Fort Calhoun nuclear storage called safe by OPPD

Fort Calhoun nuclear storage called safe by OPPD

March 18, 2019– Mary Greeley News – The spent nuclear fuel stored on an elevated concrete pad on the Omaha Public Power District property that hosted the Fort Calhoun Nuclear Station is safe from the flooding of 2019, OPPD officials say.

OPPD is decommissioning and deconstructing the former nuclear power plant north of Omaha that saw significant flooding in 2011. Many of the plant’s items that came into contact with radiation during its operations have been removed from the site for safe storage, said Cris Averett, an OPPD spokesman.

The parts that remain have been protected from Missouri River floodwaters with artificial barriers and sandbags, officials said. The water currently is about two feet lower than in 2011, when the site was flooded for months, Averett said. The concrete pad for the spent fuel was built five feet higher than the peak floodwaters reached in 2011, OPPD says.

Fort Calhoun nuclear storage called safe by OPPD

The fuel sits inside steel-lined, air-tight, waterproof concrete casings on the pad.

People started filling sandbags and setting up barriers around parts of the property late last week, officials said. Only essential staff are on the property. “The public is safe,” Averett said. We are watching and monitoring very closely.”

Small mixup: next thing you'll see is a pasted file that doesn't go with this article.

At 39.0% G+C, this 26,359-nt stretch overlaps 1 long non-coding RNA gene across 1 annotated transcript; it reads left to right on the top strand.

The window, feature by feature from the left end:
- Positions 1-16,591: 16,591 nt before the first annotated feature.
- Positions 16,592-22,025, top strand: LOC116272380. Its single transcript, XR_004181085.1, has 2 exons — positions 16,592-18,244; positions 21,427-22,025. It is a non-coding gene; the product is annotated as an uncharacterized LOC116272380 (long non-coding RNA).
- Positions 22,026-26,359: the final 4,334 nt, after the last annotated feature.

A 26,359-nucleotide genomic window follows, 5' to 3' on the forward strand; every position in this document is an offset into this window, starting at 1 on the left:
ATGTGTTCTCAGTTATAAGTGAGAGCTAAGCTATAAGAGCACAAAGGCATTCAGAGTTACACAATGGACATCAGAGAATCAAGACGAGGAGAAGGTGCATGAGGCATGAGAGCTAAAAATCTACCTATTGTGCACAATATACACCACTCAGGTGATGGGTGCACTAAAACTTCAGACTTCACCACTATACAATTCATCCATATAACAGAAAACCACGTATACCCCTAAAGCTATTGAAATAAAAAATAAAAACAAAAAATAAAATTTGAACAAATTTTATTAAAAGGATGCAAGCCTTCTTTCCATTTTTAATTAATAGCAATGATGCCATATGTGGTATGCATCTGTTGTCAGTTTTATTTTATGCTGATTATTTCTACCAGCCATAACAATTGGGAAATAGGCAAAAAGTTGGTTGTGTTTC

Levee Break May Has Saved Cooper Nuclear Power Plant

Rising water levels along the Missouri River forced the Omaha Public Power District to shift its response to the Nebraska City Station.

Fort Calhoun nuclear storage called safe by OPPD

Gauges in place in waterways may have been damaged because of debris and ice in the river and tributaries.

Officials have been focusing on plant protection after river waters started encroaching on the levee. They decided to power down the plant on Friday night. This was done as a safety measure in light of the flooding threat.

There were concerns that floodwaters would overtop the levee that helps protect the plant. A lower-lying area on the levee about one mile south of the plant is being closely monitored as waters rise. OPPD will also use aerial inspections to monitor the levee.

Officials said a handful of essential employees will remain at the plant to monitor the shutdown, even after sandbag protection measures ended.

The two other generation plants along the river – North Omaha and Fort Calhoun – are “in good shape with their flood preparations.”

Mary Greeley News